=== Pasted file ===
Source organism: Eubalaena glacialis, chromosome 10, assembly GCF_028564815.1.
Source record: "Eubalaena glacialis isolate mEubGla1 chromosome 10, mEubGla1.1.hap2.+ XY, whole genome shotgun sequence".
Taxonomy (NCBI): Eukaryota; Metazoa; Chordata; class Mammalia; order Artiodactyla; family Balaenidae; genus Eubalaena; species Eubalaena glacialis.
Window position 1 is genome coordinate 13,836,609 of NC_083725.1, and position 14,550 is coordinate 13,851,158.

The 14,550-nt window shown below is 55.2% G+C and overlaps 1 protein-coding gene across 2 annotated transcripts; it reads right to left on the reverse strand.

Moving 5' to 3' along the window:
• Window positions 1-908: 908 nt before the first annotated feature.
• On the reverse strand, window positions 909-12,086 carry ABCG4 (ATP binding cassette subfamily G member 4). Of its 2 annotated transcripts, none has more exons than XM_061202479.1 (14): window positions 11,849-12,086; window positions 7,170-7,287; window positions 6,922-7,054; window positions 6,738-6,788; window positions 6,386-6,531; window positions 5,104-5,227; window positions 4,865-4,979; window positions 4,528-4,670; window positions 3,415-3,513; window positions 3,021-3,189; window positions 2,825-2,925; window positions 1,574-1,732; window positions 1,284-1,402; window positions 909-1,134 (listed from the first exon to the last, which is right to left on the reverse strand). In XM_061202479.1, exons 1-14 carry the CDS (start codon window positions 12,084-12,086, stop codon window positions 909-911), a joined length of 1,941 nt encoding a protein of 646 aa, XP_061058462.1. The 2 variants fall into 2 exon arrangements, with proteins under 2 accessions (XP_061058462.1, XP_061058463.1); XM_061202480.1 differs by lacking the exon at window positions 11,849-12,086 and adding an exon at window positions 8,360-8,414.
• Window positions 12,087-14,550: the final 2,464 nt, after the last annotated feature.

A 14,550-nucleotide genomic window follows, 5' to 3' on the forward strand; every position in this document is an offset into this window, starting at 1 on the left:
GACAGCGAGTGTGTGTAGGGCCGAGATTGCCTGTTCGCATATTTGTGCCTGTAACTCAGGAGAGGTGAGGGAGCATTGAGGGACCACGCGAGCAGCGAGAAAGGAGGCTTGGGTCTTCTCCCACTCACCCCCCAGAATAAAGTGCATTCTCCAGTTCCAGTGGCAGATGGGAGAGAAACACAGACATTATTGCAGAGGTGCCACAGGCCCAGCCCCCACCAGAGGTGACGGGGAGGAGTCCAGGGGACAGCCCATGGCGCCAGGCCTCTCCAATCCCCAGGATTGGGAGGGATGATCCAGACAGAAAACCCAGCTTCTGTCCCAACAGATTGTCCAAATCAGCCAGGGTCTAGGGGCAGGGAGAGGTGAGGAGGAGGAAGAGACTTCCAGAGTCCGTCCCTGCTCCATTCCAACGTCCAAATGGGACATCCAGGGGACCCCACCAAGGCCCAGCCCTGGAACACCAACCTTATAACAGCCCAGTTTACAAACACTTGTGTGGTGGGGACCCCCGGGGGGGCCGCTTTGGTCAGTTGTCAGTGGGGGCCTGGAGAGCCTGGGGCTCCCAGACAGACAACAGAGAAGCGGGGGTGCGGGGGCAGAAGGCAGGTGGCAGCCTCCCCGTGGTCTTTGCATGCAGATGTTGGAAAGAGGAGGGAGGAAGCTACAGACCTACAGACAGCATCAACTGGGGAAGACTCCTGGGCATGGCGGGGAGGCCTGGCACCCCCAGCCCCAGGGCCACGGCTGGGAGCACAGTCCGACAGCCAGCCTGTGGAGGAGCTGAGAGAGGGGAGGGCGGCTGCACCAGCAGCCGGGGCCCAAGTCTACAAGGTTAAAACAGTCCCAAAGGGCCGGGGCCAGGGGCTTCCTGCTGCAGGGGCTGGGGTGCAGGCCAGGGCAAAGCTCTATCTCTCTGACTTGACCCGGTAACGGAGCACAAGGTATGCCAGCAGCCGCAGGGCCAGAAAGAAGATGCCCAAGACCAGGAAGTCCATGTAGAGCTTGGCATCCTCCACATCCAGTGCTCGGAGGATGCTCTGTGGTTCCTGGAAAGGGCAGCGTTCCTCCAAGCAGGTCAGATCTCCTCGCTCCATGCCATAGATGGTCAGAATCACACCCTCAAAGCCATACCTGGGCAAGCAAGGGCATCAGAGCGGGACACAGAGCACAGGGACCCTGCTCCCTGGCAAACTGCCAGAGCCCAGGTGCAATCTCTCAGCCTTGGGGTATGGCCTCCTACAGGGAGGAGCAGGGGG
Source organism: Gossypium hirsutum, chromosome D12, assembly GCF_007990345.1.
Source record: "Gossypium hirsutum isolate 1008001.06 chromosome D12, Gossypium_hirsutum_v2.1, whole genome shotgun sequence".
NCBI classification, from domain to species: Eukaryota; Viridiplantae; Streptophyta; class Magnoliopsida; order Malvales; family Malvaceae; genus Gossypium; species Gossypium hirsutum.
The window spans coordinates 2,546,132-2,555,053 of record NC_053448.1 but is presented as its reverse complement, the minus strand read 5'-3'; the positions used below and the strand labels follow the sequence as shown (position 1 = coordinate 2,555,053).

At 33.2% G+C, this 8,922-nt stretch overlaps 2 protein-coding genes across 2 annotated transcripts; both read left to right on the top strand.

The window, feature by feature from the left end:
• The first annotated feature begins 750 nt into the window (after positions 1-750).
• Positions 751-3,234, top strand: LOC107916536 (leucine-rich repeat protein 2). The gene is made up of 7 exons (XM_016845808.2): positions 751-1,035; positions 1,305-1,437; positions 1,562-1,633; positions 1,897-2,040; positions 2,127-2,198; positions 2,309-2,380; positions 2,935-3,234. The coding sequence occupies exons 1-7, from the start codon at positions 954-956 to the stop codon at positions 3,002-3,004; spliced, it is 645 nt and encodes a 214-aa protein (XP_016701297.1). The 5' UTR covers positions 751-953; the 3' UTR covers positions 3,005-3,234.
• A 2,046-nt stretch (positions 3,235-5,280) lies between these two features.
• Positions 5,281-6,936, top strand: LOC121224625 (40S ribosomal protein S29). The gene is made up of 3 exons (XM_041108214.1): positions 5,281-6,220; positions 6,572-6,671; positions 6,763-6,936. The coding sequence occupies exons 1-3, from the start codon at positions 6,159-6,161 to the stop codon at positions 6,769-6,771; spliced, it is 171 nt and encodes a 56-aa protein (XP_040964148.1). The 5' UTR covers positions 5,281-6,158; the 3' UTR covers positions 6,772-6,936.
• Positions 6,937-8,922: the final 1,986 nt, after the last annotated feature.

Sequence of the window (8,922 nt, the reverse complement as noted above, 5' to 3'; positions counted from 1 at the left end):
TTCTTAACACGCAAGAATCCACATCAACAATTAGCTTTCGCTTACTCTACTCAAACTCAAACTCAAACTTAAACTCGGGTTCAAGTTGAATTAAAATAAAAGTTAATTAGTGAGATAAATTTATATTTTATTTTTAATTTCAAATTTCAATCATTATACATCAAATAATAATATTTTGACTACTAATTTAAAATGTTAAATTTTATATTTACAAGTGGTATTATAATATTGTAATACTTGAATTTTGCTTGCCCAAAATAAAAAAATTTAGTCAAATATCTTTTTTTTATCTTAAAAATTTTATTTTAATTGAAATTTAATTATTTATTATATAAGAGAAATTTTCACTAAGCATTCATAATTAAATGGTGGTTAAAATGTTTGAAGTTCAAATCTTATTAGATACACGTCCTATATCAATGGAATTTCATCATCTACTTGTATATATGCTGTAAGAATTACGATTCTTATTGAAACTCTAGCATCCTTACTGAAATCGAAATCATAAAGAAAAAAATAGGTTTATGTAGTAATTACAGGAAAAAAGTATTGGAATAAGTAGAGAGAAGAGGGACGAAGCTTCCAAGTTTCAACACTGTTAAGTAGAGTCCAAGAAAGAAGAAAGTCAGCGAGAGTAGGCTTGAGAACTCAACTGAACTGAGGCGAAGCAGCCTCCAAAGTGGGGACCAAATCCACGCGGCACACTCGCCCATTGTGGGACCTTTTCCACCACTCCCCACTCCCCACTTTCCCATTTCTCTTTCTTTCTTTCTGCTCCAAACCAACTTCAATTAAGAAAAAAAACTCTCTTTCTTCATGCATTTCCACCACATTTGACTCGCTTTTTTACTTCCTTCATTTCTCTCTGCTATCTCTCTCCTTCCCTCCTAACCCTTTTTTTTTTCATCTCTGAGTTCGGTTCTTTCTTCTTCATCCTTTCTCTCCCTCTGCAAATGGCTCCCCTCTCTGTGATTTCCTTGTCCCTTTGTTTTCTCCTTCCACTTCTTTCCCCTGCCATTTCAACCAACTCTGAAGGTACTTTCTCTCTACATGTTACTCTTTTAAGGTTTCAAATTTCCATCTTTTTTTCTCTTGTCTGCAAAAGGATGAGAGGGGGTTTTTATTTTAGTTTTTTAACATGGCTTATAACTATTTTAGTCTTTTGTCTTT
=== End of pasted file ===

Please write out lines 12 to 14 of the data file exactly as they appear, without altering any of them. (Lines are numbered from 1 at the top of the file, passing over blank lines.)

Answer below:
Source organism: Gossypium hirsutum, chromosome D12, assembly GCF_007990345.1.
Source record: "Gossypium hirsutum isolate 1008001.06 chromosome D12, Gossypium_hirsutum_v2.1, whole genome shotgun sequence".
NCBI classification, from domain to species: Eukaryota; Viridiplantae; Streptophyta; class Magnoliopsida; order Malvales; family Malvaceae; genus Gossypium; species Gossypium hirsutum.